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Review: A Mad, Wicked Folly by Sharon Biggs Waller

Title: A Mad, Wicked Folly
Author: Sharon Biggs Waller
Year Published: 2015

Genre: Young Adult historical fiction and romance
Pages: 420
Rating: 5 out of 5

Location (my 2015 Google Reading map)UK

FTC Disclosure: I borrowed this book from my school's library

Summary (from the inside flap of the book):
 Welcome to the world of the fabulously wealthy in London, 1909, where dresses and houses are overwhelmingly opulent, social class means everything, and women are taught to be nothing more than wives and mothers. Into this world comes seventeen-year-old Victoria Darling, who wants only to be an artists--a nearly impossible dream for a girl.

After Vicky poses nude for her illicit art class, she is expelled from her French finishing school. Shamed and scandalized, her parents try to marry her off to the wealthy Edmund Carrick-Humphrey. But Vicky has other things on her mind: her clandestine application to the Royal College of Art; her participation in the suffragette movement; and her growing attraction to a working-class boy who may be her muse--or may be the love of her life. As the world of debutante balls, corsets, and high-society obligations closes in around her, Vicky is torn. Just how much is she willing to sacrifice to pursue her dreams?

Review: I loved this book! I was completely pulled into the world of the upper class in London, 1909. I loved the fashion, the houses, the way the characters had to behave and interact with one another. It's all very Downton Abbey (and that's high praise coming from me).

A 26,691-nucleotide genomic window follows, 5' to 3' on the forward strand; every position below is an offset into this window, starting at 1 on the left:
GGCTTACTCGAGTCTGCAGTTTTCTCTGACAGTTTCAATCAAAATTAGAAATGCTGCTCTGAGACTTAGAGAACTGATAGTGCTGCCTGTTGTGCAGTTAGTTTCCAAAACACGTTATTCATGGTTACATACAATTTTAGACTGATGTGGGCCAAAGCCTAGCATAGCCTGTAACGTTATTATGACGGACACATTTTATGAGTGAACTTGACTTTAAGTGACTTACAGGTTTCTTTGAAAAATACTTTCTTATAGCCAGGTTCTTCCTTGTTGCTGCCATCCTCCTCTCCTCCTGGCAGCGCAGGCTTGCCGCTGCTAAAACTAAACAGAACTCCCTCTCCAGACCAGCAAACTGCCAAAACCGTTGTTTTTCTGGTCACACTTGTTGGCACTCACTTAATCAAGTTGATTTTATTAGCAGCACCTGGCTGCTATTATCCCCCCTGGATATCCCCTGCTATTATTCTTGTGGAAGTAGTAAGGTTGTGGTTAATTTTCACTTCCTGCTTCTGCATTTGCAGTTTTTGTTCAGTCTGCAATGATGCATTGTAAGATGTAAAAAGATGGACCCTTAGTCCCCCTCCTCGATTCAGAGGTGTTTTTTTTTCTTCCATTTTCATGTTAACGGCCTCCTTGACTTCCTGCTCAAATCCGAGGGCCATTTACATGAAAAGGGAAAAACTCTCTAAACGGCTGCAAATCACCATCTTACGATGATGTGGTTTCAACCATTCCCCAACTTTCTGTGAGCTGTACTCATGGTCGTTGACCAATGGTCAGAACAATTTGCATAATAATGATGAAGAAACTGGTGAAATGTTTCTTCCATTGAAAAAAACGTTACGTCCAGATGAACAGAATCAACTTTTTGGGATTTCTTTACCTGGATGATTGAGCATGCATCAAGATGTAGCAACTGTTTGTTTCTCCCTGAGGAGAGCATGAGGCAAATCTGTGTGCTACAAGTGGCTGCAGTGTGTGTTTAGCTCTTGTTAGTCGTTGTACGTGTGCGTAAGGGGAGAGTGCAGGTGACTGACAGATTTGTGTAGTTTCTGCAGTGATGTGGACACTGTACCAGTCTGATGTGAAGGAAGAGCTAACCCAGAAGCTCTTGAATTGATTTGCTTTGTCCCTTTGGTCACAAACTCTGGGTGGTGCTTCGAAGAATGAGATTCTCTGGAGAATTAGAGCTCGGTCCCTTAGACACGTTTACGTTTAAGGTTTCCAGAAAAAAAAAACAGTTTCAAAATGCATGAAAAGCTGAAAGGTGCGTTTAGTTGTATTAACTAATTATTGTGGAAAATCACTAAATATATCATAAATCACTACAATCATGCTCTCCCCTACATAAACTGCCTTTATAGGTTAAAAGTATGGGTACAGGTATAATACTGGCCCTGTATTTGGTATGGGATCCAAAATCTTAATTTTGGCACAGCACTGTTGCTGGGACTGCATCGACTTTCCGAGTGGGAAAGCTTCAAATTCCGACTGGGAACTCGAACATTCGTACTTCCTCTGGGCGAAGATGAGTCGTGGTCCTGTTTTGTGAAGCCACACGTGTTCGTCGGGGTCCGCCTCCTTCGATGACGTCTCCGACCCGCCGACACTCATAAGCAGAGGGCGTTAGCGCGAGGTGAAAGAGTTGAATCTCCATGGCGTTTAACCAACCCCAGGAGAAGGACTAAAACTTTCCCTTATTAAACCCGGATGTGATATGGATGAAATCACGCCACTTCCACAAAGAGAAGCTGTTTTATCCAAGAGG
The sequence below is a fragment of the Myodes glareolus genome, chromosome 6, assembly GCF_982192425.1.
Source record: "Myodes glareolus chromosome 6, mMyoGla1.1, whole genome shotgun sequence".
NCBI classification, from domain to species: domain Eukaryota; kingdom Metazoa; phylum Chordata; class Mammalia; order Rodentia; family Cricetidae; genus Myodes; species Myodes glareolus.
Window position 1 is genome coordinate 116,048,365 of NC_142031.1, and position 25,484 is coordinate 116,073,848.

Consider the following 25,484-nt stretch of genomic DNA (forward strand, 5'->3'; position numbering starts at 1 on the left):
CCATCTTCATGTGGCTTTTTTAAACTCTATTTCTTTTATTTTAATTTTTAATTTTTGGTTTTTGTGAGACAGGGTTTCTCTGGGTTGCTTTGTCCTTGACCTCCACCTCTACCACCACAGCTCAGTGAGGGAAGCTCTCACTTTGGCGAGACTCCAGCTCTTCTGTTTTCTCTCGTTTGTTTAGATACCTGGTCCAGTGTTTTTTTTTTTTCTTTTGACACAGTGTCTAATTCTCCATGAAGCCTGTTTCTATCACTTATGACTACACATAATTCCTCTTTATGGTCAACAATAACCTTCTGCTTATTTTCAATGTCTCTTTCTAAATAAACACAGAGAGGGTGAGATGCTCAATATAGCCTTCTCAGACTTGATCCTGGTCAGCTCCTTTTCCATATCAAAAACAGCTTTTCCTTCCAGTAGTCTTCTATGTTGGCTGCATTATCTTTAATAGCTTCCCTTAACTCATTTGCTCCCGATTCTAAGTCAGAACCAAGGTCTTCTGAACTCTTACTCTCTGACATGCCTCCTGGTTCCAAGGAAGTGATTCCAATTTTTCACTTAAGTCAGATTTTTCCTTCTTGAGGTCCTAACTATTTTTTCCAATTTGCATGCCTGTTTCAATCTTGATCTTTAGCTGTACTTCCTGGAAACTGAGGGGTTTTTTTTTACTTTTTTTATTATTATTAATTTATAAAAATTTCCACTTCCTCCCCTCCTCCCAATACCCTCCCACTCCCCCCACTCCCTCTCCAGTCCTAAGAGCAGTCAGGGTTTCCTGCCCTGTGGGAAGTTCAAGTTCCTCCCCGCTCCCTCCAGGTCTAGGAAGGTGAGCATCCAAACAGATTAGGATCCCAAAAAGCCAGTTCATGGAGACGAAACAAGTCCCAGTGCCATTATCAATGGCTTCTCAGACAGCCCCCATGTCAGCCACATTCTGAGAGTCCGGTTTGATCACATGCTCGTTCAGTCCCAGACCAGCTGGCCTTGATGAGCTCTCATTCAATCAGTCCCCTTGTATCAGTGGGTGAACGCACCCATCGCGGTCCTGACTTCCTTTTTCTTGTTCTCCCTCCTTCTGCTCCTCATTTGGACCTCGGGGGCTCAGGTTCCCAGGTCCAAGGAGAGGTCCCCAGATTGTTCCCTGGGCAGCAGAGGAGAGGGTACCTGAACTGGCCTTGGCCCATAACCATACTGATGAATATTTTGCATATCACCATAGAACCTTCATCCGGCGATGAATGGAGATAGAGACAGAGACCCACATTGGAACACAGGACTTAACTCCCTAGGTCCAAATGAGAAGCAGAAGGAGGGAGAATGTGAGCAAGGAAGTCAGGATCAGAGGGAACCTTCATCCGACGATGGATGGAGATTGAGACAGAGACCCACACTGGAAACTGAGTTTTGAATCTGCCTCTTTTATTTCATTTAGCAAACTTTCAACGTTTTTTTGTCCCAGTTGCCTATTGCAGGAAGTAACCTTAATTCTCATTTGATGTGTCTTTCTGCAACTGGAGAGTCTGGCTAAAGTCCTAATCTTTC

Vicky is a great strong female character in a time when that just wasn't done. Her family and friends want her to be silent, not educated, and have no opinions that matter. She is to learn to run a household, go to parties, and visit with friends who talk about the weather and how to find good "help." Vicky wants none of that. She cares about politics, art, love, and is interested in what's going on around her. For goodness sakes, she calls her ladies maid by her first name... how scandalous!

The supporting characters round out the time period nicely, allowing the reader to really get a sense of what life was like for men and women at the turn of the twentieth century. Through the suffragettes, Vicky's maid, and Will, Vicky's policeman friend, we get to see how the rest of London lived: small cramped apartments, shared public baths, poor diets, and not much respect. But somehow, the lower classes seem happier. Vicky just needs to figure out why.

I also really liked that the author has about ten pages at the end to fill in the historical facts about Edwardian England, it's fashion, the women's vote movement, and classism in England.

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